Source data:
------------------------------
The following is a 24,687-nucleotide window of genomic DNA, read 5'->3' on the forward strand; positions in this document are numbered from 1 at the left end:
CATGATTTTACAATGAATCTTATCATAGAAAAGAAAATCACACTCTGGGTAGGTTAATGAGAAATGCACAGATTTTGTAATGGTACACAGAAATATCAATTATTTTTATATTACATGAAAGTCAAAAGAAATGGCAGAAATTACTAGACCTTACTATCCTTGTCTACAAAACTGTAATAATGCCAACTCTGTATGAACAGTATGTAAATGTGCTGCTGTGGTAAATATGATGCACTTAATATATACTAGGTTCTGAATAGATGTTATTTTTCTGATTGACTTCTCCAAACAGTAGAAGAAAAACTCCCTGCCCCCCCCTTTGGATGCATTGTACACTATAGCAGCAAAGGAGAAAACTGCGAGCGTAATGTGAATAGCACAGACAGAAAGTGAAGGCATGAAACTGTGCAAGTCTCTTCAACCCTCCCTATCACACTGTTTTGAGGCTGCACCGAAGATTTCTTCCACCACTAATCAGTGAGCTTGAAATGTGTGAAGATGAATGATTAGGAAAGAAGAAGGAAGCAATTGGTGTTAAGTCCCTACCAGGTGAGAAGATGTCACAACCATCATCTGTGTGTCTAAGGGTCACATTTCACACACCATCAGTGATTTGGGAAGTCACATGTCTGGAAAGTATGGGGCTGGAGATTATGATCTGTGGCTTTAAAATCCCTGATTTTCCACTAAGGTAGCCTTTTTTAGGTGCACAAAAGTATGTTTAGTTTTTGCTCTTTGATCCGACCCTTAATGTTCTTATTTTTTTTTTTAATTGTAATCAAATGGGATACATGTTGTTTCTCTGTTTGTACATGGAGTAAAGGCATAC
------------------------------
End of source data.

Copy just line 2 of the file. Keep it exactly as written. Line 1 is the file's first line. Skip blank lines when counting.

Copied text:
CATGATTTTACAATGAATCTTATCATAGAAAAGAAAATCACACTCTGGGTAGGTTAATGAGAAATGCACAGATTTTGTAATGGTACACAGAAATATCAATTATTTTTATATTACATGAAAGTCAAAAGAAATGGCAGAAATTACTAGACCTTACTATCCTTGTCTACAAAACTGTAATAATGCCAACTCTGTATGAACAGTATGTAAATGTGCTGCTGTGGTAAATATGATGCACTTAATATATACTAGGTTCTGAATAGATGTTATTTTTCTGATTGACTTCTCCAAACAGTAGAAGAAAAACTCCCTGCCCCCCCCTTTGGATGCATTGTACACTATAGCAGCAAAGGAGAAAACTGCGAGCGTAATGTGAATAGCACAGACAGAAAGTGAAGGCATGAAACTGTGCAAGTCTCTTCAACCCTCCCTATCACACTGTTTTGAGGCTGCACCGAAGATTTCTTCCACCACTAATCAGTGAGCTTGAAATGTGTGAAGATGAATGATTAGGAAAGAAGAAGGAAGCAATTGGTGTTAAGTCCCTACCAGGTGAGAAGATGTCACAACCATCATCTGTGTGTCTAAGGGTCACATTTCACACACCATCAGTGATTTGGGAAGTCACATGTCTGGAAAGTATGGGGCTGGAGATTATGATCTGTGGCTTTAAAATCCCTGATTTTCCACTAAGGTAGCCTTTTTTAGGTGCACAAAAGTATGTTTAGTTTTTGCTCTTTGATCCGACCCTTAATGTTCTTATTTTTTTTTTTAATTGTAATCAAATGGGATACATGTTGTTTCTCTGTTTGTACATGGAGTAAAGGCATAC